Catherine Eberle Devaux, Heritage Director at TAG Heuer, tells The Peak why she has the best job in the world.
My role, basically, is to preserve, value, restore and respect our history at TAG Heuer. Preservation is about making sure the documents and archives are sorted out, classified and numerised. It’s also about making sure all the pieces we have in the TAG Heuer 360 Museum are catalogued. We have just over 300 timepieces on display in the museum and another 100 on the road as part of exhibitions we do all over the world.
We are constantly holding different exhibitions in different countries. For example, we have an exhibition on innovation in Malaysia and one on motor racing in Singapore. Later, these shows will travel to other countries. We always have a message when we organise an exhibition and we use watches to illustrate that message. We hold these exhibitions because we believe that, if you know your past, you will be able to build your future in a wiser way.
Archives are also very important for a brand like TAG Heuer, which has a young and sporty image, because even though we have been around since 1860, not many people know what has happened between then and now. Our role here is clear: to tell the story of TAG Heuer. Our way of doing that is through the watches. This is why it’s important for us to have the most complete collection of TAG Heuer timepieces possible. This is not just about having one Carrera in our collection, but about having all the versions and executions of the Carrera we have ever made. There is a number of criteria when we buy watches for our collection. One is that we don’t have the watch in our collection and another is because it’s a historical timepiece that has been owned or worn by a celebrity like Steve McQueen, for example. Other times, it’s because it’s an exceptional timepiece for certain reasons.
Recently, we bought an Autavia 2446, a regular one, but it was significant because it came with a letter signed by Jack Heuer (the brand’s honorary chairman and great-grandson of the founder) to the first owner.
I oversee the museum, archives, restoration workshop, exhibitions and books, and try to find a way to tell all those anecdotes we have from our history so that the end customers, the people who matter ultimately, know about TAG Heuer.
Luxury today is not just about mechanics or design; it is also about emotion and heritage. If, say, I were to explain what Jack Heuer did on the first design of the Carrera in 1963, why he did it that particular way and how we maintain this to the present day, you will have greater appreciation for the watch. My job, then, is to attach all these stories to the watches so that they become more meaningful.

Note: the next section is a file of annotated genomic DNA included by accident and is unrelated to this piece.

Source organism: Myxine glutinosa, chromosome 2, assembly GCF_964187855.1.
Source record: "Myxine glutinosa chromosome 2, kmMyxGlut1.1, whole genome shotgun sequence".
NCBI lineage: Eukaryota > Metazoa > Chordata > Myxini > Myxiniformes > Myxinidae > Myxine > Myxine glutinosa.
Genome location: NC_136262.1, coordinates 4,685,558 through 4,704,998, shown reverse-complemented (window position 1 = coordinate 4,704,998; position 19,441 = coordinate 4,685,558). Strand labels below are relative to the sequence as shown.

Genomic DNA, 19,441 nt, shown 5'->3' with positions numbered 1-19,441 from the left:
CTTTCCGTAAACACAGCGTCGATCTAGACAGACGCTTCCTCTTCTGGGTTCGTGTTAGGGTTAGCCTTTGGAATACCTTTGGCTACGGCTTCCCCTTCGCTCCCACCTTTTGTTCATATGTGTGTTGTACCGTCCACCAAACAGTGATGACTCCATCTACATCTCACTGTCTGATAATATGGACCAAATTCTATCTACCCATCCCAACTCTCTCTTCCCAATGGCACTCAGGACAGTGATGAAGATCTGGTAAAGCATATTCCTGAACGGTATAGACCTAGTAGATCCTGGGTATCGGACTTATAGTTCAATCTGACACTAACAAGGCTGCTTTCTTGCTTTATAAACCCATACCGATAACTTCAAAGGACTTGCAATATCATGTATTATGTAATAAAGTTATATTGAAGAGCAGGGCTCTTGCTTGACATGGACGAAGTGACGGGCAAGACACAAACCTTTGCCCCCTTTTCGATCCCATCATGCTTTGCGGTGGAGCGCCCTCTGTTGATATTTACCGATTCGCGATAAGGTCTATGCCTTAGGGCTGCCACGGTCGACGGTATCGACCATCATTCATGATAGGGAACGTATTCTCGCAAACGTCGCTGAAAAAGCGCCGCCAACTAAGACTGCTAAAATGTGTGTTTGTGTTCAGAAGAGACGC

My role is to ensure that what we do today is not a contradiction of our history. The museum should not be a source of inspiration or creativity. It’s about what has happened in the past and is where the facts are. It’s not about nostalgia; only about being aware and proud of who we are.
Of course, my work doesn’t deal only with facts. It is also about the know-how the brand has acquired and, I can tell you, today’s knowhow has never been as strong in our whole history. Today, we can fully develop and assemble a tourbillon in our manufacture in La Chaux-deFonds and, recently, we launched a new generation tourbillion with a carbon composite hairspring (the Carrera Calibre Heuer 02T Tourbillon Nanograph, the first ever watch to be regulated by a carbon hairspring with a nanoscopic structure). And I am there to prepare for the next heritage of TAG Heuer, making sure we don’t lose what we have learned.
I didn’t come from the watch world when I joined TAG Heuer in 2014, and I have learned and discovered so much since then. What I cherish the most, however, is the relationship I have with Jack Heuer. We speak every week and he shares a lot of his memories of TAG Heuer with me. But we also talk about the future – the composite hairspring hairspring, novelties, and new cases and designs. It is amazing to have access to such a legendary figure in the watchmaking industry, someone who achieved so much and was responsible for all the modernity that the brand has today. It’s been interesting and fun doing this job – I think it’s the best job in the world.